Is Business Prepared for A Three-Generation Workforce?
Retirement looks a lot like work today. Studies, surveys and individual behaviors indicate that the next wave of retirees will be reporting for work longer than they or their employers may have planned. While there are significant questions that individuals and families must answer to reconcile the need to work longer with the capacity to work longer, business may have even bigger challenges ahead.
A recent AP-NORC survey provides statistical fodder and insights on the trend of working beyond traditional retirement age. The survey reveals that more than 80% of workers 50-plus believe it is ‘somewhat likely’ they will work in retirement. Since the 1990s people 50 years old and older have been staying in the workforce longer. Research at the MIT AgeLab reveals that the majority of Americans asked to name two things “you will be doing after age 65?” the #1 response is – work. (Notice we did not use the ‘r’ word in the question). A few years back AARP surveyed older boomers about their current behaviors and future retirement intentions – nearly 40% reported that they plan “to work until they drop.” Older adults are now the fastest-growing segment of the American workforce – adults 55 years old and older will comprise one in four of the civilian labor force by 2020. Older baby boomers staying on the job longer, Gen X in midlife and Gen Y coming online – welcome to the three-generation workplace – is business ready?
Here are five questions that business leaders must ask:
How will my firm manage and inspire three generations of workers?
Every generation thinks they are different and unique. Education, experience and even attitude give each generation their own flair as well as characteristics that confound generations in front and behind them. Older baby boomers are known for focused agendas and a penchant for manufacturing endless meetings as means of ‘getting things done.’ Gen X, more technologically collaborative than the boomers, have perfected working at home, working remotely and working as DIY contributors. While still a work in progress, Generation Y or the Millennials appear to like less formality and hierarchy than previous generations. They are more likely to see chance encounters and a juice break in the office as a means to stimulate relationships and innovation. Perhaps more collaborative and likely to use every mode of technology to stay connected with colleagues they see formal hierarchy as a barrier not as an organizational strategy for accountability. How will companies be managed on a daily basis? What will the training be for younger and older managers that must motivate three generations of workers who have become accustom to different styles of work, collaboration and accountability?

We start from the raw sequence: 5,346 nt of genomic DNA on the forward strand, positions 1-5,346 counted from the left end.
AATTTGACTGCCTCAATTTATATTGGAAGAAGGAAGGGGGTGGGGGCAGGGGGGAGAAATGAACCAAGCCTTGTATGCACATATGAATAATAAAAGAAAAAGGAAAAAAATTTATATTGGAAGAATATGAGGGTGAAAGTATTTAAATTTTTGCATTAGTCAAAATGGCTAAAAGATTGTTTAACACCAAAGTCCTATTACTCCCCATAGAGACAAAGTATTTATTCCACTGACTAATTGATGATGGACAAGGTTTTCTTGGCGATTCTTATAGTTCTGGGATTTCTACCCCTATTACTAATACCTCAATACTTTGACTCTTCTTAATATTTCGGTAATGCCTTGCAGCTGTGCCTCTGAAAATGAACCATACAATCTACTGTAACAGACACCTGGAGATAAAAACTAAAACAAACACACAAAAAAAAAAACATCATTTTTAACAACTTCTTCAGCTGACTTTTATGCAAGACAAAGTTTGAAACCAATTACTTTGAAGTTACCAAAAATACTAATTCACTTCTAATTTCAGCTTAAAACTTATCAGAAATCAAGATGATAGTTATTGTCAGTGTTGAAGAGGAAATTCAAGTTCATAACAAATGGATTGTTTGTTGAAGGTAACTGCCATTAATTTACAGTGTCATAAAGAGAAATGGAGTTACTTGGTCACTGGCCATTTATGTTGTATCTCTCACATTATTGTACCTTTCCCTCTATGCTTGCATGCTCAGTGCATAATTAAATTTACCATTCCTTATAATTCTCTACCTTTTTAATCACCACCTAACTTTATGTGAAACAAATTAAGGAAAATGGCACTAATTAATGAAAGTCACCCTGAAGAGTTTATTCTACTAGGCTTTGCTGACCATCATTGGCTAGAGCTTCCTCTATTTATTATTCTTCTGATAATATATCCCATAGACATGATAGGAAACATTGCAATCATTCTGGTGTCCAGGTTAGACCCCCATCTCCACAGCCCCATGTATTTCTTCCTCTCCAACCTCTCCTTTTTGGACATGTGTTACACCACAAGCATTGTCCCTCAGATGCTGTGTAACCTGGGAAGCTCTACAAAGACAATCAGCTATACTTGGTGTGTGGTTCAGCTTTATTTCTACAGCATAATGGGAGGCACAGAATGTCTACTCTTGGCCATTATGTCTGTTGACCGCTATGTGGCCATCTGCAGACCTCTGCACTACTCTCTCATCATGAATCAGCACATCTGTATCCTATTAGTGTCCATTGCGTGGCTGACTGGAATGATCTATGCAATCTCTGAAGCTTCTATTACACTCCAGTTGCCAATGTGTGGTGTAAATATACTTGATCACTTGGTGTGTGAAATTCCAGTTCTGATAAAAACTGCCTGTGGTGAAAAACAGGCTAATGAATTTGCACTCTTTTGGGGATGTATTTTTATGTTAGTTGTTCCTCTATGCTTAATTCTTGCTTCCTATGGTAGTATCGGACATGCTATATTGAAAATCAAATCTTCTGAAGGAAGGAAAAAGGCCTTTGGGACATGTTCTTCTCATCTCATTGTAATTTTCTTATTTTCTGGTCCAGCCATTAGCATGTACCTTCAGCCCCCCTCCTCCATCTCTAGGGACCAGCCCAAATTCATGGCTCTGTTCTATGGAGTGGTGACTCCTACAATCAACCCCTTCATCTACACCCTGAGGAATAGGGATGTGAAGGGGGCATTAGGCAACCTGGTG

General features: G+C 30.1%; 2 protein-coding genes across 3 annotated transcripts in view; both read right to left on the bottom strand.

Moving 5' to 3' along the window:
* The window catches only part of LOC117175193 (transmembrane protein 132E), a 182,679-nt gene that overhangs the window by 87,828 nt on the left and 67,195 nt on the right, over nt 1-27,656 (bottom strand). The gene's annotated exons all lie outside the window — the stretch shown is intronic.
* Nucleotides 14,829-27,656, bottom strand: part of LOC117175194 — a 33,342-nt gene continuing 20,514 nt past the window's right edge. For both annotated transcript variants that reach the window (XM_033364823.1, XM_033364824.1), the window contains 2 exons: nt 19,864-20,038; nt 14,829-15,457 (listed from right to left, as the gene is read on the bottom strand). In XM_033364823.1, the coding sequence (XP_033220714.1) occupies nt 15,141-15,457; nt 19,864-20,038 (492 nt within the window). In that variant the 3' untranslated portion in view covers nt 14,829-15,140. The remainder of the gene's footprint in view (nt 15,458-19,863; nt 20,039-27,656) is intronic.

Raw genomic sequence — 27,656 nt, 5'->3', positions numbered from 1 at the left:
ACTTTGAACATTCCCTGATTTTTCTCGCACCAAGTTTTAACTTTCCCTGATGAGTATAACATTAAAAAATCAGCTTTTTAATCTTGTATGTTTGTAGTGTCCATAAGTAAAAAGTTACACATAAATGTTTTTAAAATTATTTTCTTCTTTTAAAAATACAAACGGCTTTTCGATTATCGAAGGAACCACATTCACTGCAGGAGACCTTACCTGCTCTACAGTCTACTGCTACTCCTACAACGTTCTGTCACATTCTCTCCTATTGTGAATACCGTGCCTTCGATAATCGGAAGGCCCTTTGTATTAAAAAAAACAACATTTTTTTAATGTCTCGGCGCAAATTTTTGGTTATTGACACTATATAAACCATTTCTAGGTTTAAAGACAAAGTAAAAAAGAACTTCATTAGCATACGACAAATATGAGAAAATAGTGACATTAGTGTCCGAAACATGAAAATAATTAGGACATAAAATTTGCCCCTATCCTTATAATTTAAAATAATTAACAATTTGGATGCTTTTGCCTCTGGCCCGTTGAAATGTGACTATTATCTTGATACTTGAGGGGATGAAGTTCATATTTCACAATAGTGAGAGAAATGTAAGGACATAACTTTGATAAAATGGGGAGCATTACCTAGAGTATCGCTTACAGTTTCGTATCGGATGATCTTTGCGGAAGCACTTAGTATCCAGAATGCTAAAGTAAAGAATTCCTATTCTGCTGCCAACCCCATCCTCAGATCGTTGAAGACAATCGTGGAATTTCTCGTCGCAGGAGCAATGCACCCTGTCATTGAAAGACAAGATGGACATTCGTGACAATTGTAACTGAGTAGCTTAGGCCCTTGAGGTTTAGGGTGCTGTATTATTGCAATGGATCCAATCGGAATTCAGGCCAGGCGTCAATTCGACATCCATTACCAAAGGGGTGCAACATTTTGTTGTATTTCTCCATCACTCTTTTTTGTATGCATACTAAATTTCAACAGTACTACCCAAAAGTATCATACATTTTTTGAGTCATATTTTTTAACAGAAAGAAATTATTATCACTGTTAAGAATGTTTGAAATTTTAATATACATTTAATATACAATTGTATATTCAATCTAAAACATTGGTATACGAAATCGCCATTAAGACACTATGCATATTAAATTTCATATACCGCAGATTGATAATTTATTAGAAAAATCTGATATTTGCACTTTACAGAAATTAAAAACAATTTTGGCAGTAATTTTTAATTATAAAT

Can our work environment accommodate the flexibility desired by younger and older workers?